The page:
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Structuring Value-Based Compensation Plans to Maximize Revenue Under Alternative Payment ModelsDownload PDF
Written by Anthony Domanico, CVA and Ben Minnis, CVA
The following article was published by the American Association of Provider Compensation Professionals.
In the rapidly evolving landscape of healthcare, traditional fee-for-service (FFS) reimbursement models are being replaced by alternative payment models that focus on value-based care in addition to, or even sometimes fully in replacement of, fee-for-service reimbursement. This shift from volume to value necessitates a strategic rethinking of compensation plans for healthcare providers to align incentives, optimize patient outcomes, and maximize revenue. The implementation of value-based compensation plans requires a deep understanding of the intricacies of different alternative payment models and the development of innovative strategies to ensure financial success while prioritizing quality care.
The Paradigm Shift: Value-Based Care and Alternative Payment Models
A key tenet of value-based care is the focus on delivering high-quality healthcare outcomes to patients while managing costs effectively. Alternative payment models, such as bundled payments, accountable care organizations (ACOs), and capitation, incentivize providers to prioritize preventive care, care coordination, and patient engagement while reducing unnecessary or inappropriate services.
These models differ from traditional fee-for-service, which rewards the quantity of services delivered rather than their outcomes. Under a fee-for-service reimbursement model, the more you do, the more you get. This is the case even if certain types of care or services are not warranted, are considered excessive based on the problem set presented by a particular patient, or do not lead to good patient outcomes.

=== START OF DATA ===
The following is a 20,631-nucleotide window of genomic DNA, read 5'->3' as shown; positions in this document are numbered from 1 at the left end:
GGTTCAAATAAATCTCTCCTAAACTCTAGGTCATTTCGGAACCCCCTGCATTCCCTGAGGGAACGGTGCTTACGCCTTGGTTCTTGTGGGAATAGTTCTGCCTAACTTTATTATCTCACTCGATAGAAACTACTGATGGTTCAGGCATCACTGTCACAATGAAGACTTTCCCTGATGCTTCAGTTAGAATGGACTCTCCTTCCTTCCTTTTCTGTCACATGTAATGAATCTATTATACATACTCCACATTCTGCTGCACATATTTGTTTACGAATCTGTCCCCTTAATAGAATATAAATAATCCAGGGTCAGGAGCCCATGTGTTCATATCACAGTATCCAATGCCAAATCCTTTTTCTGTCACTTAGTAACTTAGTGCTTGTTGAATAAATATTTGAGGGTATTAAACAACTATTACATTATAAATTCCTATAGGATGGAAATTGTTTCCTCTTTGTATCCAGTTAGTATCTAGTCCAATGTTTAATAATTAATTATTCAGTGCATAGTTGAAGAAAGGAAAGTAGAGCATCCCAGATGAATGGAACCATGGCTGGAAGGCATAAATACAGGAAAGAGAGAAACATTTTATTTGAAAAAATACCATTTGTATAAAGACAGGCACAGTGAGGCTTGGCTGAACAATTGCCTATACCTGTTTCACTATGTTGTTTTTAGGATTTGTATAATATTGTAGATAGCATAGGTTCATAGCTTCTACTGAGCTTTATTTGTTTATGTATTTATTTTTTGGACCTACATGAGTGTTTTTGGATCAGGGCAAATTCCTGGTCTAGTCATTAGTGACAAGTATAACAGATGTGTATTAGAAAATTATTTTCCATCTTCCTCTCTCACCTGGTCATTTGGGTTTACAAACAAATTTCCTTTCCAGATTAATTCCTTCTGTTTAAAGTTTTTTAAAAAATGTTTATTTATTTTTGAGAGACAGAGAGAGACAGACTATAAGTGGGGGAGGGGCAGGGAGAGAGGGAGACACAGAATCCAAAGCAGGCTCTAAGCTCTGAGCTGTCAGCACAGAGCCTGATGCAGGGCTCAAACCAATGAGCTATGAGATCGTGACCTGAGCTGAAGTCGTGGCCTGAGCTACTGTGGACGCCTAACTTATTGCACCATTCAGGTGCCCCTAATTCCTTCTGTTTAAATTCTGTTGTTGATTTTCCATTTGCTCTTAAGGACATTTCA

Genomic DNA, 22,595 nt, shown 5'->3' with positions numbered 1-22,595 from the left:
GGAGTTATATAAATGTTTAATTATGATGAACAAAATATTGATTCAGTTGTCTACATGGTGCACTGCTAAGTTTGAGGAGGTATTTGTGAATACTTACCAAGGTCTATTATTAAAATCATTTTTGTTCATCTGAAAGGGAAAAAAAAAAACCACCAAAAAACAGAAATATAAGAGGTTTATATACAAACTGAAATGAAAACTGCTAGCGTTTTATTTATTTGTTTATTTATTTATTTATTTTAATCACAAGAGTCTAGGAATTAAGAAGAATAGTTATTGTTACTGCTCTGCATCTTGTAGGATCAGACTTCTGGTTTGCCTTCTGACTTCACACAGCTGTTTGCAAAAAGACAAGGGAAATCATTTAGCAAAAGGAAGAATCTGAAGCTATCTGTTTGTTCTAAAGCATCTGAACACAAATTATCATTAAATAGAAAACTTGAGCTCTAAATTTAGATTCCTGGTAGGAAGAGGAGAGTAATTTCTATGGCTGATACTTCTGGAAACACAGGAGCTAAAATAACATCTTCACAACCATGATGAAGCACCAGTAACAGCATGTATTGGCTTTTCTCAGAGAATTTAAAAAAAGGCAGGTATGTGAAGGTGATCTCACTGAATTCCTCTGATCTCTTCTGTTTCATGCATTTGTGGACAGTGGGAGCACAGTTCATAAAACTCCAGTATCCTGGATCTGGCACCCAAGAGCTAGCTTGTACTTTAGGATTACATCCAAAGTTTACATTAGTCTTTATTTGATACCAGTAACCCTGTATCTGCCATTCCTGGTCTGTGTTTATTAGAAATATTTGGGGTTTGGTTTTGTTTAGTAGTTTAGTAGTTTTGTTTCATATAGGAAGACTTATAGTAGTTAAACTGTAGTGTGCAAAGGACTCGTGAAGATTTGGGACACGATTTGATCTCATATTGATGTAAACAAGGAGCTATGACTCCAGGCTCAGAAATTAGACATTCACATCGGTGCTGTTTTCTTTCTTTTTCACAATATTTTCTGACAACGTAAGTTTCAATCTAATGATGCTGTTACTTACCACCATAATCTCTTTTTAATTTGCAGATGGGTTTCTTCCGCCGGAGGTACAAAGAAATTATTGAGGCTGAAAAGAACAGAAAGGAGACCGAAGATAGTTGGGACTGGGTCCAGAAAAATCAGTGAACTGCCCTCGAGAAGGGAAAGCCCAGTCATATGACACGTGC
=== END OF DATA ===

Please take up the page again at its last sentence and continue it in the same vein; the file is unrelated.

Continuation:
However, under value-based contracts providers are rewarded not for the volume of services rendered, but for providing high-quality care to a large population of patients while also reducing unnecessary and/or inappropriate services.
The Compensation Shift: Designing Physician Compensation Programs to Maximize Revenue
While all value-based care models pay for value in some respect, the way various payment programs are structured will determine what compensation mechanism(s) will lead to better outcomes for both the physician and the organization.
Consider the following scenarios that are all focused on a hypothetical organization with $100 million of revenue and 200 FTE doctors ($500,000 in revenue per FTE).
Fee For Service + Value
Under a non-capitated value-based model where the organization continues to earn reimbursement under an FFS construct, with additional revenue opportunities through quality incentives, that organization might see $90 million of FFS revenue for the same book of business. In addition, that organization can earn up to an additional $20 million in value-based payments for a total possible range of $90-110 million of revenue.
Under this reimbursement structure, the organization will still be incentivized to have its physicians rewarded for productivity. After all, a sizable portion of the organization’s revenue, and most of the organization’s ability to increase the revenue pool (the $90 million), is through FFS reimbursement. As such, a compensation model under this construct might be a productivity model (with or without a base salary component). Also, it would include an additional incentive opportunity for value-based arrangements based on the metrics included in the organization’s value-based contracts.
Fee For Service + Value + Shared Savings
Another emerging component of value-based contracts is shared savings opportunities. If an insurer typically incurs costs of $10 million for managing a population of patients, and the subject organization can take high-quality care of the same population of patients for $9 million, insurers are increasingly sharing a portion of the cost savings back to the providers/health systems that are helping to achieve these savings.